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The beers at Brewers Union Local 180 are designed to be served on cask. They’re brewed with English Maris Otter malts and minimal hops. “Cask means I’ve got to brew more subtly,” says Sobel. “At cellar temperature, hops will hurt you because they will create too much resin,” he explains. “I was curious about brewing West Coast IPAs on cask, and I learned you need to cut the hops in half. You’ve got to back off when you’re making cask ale—it’s about balance and subtlety. It’s about drinkability.”

It’s Also About Variety

Heavy Seas in Halethorpe, Maryland, is one of the largest—if not the largest—producers of cask ale in the United States. The brewery has a collection of more than 600 casks, or firkins, including eleven wooden barrels—some oak, some converted wine and whiskey barrels, some toasted wood, and some untoasted. These firkins allow for experimentation with such cask additions as dry hops.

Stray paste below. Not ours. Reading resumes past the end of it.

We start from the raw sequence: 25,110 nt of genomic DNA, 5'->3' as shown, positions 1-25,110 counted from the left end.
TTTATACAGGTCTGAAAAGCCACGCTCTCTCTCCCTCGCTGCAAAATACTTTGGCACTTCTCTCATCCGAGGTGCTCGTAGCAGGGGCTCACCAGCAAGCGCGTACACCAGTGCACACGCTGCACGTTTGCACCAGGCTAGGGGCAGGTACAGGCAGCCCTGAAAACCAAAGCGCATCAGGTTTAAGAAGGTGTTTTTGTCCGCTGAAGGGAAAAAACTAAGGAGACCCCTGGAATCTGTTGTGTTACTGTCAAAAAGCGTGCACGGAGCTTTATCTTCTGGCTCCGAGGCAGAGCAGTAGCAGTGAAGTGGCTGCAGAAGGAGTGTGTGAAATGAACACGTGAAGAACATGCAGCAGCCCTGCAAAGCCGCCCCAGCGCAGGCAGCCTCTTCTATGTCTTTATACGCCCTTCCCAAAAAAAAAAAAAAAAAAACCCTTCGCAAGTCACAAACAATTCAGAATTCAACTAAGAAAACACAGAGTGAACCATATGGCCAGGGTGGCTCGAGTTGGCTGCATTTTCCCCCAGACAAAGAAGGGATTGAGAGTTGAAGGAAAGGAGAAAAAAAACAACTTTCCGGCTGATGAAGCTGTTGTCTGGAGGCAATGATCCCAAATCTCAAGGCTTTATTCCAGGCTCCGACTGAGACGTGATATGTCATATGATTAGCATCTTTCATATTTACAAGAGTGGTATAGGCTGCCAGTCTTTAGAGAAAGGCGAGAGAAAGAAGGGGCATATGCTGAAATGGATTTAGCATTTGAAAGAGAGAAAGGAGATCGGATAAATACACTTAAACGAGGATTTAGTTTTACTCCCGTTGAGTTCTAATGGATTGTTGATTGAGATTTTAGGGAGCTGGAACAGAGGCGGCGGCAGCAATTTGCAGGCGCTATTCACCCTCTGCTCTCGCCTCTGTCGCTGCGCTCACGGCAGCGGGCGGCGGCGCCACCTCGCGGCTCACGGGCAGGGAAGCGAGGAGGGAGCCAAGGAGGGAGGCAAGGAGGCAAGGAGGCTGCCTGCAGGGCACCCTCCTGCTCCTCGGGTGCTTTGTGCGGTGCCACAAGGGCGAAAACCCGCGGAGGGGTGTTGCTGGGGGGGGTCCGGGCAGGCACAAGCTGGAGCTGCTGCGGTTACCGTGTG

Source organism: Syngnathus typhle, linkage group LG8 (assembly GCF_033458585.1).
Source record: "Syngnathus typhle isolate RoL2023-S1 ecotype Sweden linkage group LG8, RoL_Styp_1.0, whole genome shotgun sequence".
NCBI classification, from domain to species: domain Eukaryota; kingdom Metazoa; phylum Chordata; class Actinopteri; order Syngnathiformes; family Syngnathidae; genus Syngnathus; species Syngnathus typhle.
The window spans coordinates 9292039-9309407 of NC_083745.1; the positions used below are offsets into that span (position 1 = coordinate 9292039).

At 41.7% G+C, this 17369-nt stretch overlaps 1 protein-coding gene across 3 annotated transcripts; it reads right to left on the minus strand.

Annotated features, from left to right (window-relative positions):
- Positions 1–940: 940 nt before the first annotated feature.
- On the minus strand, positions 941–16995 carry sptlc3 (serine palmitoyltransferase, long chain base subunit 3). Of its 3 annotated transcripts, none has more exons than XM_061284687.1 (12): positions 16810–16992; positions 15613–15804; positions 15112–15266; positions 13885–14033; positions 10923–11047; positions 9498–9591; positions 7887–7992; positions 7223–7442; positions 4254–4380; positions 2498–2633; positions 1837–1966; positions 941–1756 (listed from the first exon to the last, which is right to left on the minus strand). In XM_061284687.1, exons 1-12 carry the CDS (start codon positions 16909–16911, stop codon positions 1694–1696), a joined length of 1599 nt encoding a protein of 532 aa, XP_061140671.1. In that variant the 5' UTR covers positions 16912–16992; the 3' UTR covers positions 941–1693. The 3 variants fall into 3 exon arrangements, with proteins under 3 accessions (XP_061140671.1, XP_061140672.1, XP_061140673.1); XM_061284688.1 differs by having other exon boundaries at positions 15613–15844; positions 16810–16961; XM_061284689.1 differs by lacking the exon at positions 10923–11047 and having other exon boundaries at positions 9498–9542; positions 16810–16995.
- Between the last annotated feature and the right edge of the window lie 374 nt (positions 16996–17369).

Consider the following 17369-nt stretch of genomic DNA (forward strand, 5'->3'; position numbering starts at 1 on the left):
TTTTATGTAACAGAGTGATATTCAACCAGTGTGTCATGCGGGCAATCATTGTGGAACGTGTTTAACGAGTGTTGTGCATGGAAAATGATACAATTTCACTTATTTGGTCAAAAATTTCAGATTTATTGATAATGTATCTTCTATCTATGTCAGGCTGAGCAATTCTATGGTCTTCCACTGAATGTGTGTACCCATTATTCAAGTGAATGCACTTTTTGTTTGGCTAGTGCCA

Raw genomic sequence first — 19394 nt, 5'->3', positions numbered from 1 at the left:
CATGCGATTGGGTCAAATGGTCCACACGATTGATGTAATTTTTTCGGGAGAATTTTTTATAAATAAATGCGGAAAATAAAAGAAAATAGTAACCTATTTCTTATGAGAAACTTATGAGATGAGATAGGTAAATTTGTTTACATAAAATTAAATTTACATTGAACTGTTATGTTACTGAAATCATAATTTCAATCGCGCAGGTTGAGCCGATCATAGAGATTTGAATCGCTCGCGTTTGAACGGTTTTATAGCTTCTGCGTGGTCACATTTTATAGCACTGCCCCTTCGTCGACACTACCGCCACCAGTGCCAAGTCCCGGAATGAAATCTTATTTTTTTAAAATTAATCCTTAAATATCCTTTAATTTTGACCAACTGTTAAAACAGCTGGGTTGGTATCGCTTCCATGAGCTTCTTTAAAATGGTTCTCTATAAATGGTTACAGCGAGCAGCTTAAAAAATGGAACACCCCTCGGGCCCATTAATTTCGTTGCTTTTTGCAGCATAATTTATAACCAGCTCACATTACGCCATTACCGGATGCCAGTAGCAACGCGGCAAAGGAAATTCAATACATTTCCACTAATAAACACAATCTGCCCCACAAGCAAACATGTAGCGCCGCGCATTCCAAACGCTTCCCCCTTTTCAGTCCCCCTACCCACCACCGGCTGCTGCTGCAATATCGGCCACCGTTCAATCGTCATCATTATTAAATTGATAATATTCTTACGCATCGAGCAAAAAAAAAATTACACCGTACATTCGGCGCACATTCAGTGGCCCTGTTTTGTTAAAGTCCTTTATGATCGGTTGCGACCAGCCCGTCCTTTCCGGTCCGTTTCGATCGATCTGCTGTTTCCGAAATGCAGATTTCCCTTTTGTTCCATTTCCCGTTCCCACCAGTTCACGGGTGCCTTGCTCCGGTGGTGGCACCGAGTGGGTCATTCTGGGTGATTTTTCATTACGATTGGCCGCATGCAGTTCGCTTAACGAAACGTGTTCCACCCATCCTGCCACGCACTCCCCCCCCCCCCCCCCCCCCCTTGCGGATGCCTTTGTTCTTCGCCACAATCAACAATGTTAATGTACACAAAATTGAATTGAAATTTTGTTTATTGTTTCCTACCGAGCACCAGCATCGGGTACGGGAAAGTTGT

“Cask ale is such a good candidate for dry hopping because you can dry hop the individual cask,” says Heavy Seas Founder Hugh Sisson. Heavy Seas dry hops its Powder Monkey Pale Ale and Loose Cannon IPA on cask, both of which he says show really well in this format.

“[Cask dry hopping] is neither better nor worse than dry hopping in bulk,” Sisson adds. “It just gives you the flexibility to make each cask a bit different. That’s why it is fun!”

Sparking Interest in Cask